It was a bad start with the first four replies being negative.  However, my own efforts and those of Tim Sharrock started to collect a few records from churchyards.  This developed into a coordinated search of north and east Bedfordshire churchyards over the first few days of July.  By the 9th, more people were beginning to contribute and by the middle of the month, there were many people searching and sending in records.  By this time, I decided to be a bit more proactive.  I spent a bit of time creating a spreadsheet of all the county’s churchyards and contacted various, strategically placed birders to ask if they would mind checking specific churchyards.   Since I had no idea which of the churchyards were likely to hold Spotted Flycatchers, I asked the observer to comment on suitability.  Peter Almond in particular (working as a volunteer at the Lodge and so easily collared by me!), kindly checked over 20 sites – some more than once, and personally found around 15 pairs.  As the end of the month arrived, I estimated Bedfordshire birders had visited at least 90% of the county’s churchyards alongside numerous other woodland and garden sites.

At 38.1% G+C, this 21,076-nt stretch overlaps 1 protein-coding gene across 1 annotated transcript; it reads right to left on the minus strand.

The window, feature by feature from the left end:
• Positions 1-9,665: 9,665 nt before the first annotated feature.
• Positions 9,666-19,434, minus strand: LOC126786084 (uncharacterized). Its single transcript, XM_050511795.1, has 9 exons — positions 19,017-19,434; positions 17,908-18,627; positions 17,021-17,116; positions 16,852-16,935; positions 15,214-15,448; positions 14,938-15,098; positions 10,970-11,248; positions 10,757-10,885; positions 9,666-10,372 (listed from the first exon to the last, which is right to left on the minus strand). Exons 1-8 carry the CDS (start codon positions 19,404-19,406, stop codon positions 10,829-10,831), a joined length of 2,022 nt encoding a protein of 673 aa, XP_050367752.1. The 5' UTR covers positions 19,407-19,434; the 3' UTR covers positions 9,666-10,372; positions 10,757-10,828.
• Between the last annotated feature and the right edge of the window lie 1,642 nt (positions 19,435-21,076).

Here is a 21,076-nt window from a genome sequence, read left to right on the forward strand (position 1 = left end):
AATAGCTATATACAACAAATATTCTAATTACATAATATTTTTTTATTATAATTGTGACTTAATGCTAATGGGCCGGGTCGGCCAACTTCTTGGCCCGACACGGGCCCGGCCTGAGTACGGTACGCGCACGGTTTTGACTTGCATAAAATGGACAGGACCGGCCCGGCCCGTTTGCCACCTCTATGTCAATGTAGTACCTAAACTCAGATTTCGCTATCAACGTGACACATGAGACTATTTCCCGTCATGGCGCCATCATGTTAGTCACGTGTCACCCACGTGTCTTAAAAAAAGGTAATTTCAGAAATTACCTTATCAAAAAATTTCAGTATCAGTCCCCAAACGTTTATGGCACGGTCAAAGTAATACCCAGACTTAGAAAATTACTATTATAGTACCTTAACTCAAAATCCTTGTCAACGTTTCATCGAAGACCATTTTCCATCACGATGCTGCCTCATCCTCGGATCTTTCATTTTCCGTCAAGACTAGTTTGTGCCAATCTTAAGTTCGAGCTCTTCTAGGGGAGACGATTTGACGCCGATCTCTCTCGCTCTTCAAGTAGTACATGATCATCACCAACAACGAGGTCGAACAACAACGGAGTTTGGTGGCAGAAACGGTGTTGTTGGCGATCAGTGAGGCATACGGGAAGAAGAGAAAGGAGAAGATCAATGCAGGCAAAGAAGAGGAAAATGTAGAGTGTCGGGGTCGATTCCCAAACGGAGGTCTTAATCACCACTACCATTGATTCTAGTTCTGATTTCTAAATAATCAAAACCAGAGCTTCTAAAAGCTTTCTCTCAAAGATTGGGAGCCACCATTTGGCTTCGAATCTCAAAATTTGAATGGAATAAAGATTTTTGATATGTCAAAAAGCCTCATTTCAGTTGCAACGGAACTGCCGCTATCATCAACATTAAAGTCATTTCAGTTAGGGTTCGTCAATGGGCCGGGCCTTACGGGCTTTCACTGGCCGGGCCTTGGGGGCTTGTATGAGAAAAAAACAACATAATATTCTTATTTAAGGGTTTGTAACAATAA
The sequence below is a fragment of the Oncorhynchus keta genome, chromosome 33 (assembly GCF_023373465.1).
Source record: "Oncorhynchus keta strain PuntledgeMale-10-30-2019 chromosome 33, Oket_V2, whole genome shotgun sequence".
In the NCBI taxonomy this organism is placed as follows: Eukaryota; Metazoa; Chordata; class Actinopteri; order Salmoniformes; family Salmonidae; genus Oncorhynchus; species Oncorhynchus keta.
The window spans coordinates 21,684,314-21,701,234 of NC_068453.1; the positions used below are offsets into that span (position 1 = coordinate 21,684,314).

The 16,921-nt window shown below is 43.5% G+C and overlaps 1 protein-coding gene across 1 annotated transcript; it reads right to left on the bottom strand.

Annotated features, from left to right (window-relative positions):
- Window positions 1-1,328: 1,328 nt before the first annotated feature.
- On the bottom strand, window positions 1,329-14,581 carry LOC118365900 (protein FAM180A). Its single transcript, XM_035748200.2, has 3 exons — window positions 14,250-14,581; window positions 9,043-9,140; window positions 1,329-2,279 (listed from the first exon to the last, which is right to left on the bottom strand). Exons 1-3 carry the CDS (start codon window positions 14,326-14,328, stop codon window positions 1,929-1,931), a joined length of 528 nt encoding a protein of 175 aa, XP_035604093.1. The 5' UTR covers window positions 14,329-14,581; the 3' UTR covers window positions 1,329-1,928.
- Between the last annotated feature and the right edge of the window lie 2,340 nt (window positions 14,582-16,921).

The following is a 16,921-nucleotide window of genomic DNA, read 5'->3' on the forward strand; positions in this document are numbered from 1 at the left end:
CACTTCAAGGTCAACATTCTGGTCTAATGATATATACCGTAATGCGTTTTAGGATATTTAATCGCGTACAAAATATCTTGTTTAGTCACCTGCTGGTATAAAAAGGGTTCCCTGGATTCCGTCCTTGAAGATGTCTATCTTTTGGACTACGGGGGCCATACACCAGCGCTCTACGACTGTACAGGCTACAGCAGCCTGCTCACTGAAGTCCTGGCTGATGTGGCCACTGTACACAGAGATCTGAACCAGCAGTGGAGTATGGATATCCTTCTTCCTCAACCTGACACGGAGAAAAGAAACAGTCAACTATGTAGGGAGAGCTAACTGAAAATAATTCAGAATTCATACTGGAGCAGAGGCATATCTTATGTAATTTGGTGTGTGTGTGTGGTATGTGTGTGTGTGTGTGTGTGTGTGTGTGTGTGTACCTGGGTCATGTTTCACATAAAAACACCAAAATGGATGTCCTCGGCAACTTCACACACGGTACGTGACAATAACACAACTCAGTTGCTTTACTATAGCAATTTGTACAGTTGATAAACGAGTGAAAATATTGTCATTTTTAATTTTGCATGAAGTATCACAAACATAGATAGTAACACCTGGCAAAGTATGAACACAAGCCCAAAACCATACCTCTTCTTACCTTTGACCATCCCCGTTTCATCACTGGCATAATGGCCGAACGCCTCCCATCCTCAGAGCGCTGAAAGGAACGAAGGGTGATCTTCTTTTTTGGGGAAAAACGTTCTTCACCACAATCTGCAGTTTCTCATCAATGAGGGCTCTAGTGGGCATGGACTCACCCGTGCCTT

Some interesting results were starting to emerge.  In particular, Tim Sharrock and I visited the same churchyards on different days and collected very different results, suggesting one visit was not enough to confirm presence.  Recent RSPB fieldwork on this species suggests that as few as one visit in three will detect a pair.

 

By the 27 July, Steve Blain created and posted a map onto the Bedsbirds website of the 70-80 pairs so far recorded.

 

A few more records came to light in emails during August and via the Bird Club Website, where a request for records had been placed by Andy Banthorpe.  A request for all Spotted Flycatcher records was also placed in The Hobby.  At the end of the year when record cards were returned, I augmented more ‘non email’ records to the database.  Finally, a couple more pairs were confirmed through the bird club’s garden bird survey organised by Barry Nightingale.

 

Results

One hundred and twenty two emails were received as a result of my request.